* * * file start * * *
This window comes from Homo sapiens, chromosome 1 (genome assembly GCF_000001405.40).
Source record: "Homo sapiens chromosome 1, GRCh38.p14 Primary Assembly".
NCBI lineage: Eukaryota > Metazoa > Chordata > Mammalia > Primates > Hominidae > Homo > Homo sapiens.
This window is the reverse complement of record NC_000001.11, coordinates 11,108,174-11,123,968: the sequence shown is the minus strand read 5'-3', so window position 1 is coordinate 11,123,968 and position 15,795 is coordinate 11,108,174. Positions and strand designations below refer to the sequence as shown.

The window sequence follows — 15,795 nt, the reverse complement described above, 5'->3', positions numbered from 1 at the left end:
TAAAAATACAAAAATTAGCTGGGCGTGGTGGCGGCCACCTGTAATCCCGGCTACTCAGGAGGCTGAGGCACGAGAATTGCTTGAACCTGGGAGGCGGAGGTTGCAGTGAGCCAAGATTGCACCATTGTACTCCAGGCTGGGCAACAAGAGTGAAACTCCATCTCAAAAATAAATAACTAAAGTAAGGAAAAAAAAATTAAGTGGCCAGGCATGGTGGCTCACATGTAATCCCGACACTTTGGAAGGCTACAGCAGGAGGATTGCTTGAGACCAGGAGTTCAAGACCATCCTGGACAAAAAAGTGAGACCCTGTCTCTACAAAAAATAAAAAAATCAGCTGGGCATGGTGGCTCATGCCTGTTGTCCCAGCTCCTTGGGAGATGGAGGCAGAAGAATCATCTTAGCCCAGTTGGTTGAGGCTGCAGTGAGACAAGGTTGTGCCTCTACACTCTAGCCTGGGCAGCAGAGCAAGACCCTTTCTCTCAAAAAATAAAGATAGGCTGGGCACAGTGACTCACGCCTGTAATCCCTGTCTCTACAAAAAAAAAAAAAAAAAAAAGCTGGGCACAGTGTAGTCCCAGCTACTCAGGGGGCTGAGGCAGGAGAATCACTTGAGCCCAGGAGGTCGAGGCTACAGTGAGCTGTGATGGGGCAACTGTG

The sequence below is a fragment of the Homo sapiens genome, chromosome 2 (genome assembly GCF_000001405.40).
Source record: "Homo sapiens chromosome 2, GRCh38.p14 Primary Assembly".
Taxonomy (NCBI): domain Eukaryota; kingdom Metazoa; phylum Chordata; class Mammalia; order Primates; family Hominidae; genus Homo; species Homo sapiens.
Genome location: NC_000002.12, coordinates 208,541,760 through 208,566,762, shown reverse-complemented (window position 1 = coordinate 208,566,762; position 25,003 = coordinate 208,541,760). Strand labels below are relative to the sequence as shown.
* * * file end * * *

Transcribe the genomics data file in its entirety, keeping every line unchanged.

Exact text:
This window comes from Homo sapiens, chromosome 1 (genome assembly GCF_000001405.40).
Source record: "Homo sapiens chromosome 1, GRCh38.p14 Primary Assembly".
NCBI lineage: Eukaryota > Metazoa > Chordata > Mammalia > Primates > Hominidae > Homo > Homo sapiens.
This window is the reverse complement of record NC_000001.11, coordinates 11,108,174-11,123,968: the sequence shown is the minus strand read 5'-3', so window position 1 is coordinate 11,123,968 and position 15,795 is coordinate 11,108,174. Positions and strand designations below refer to the sequence as shown.

The window sequence follows — 15,795 nt, the reverse complement described above, 5'->3', positions numbered from 1 at the left end:
TAAAAATACAAAAATTAGCTGGGCGTGGTGGCGGCCACCTGTAATCCCGGCTACTCAGGAGGCTGAGGCACGAGAATTGCTTGAACCTGGGAGGCGGAGGTTGCAGTGAGCCAAGATTGCACCATTGTACTCCAGGCTGGGCAACAAGAGTGAAACTCCATCTCAAAAATAAATAACTAAAGTAAGGAAAAAAAAATTAAGTGGCCAGGCATGGTGGCTCACATGTAATCCCGACACTTTGGAAGGCTACAGCAGGAGGATTGCTTGAGACCAGGAGTTCAAGACCATCCTGGACAAAAAAGTGAGACCCTGTCTCTACAAAAAATAAAAAAATCAGCTGGGCATGGTGGCTCATGCCTGTTGTCCCAGCTCCTTGGGAGATGGAGGCAGAAGAATCATCTTAGCCCAGTTGGTTGAGGCTGCAGTGAGACAAGGTTGTGCCTCTACACTCTAGCCTGGGCAGCAGAGCAAGACCCTTTCTCTCAAAAAATAAAGATAGGCTGGGCACAGTGACTCACGCCTGTAATCCCTGTCTCTACAAAAAAAAAAAAAAAAAAAAGCTGGGCACAGTGTAGTCCCAGCTACTCAGGGGGCTGAGGCAGGAGAATCACTTGAGCCCAGGAGGTCGAGGCTACAGTGAGCTGTGATGGGGCAACTGTG

The sequence below is a fragment of the Homo sapiens genome, chromosome 2 (genome assembly GCF_000001405.40).
Source record: "Homo sapiens chromosome 2, GRCh38.p14 Primary Assembly".
Taxonomy (NCBI): domain Eukaryota; kingdom Metazoa; phylum Chordata; class Mammalia; order Primates; family Hominidae; genus Homo; species Homo sapiens.
Genome location: NC_000002.12, coordinates 208,541,760 through 208,566,762, shown reverse-complemented (window position 1 = coordinate 208,566,762; position 25,003 = coordinate 208,541,760). Strand labels below are relative to the sequence as shown.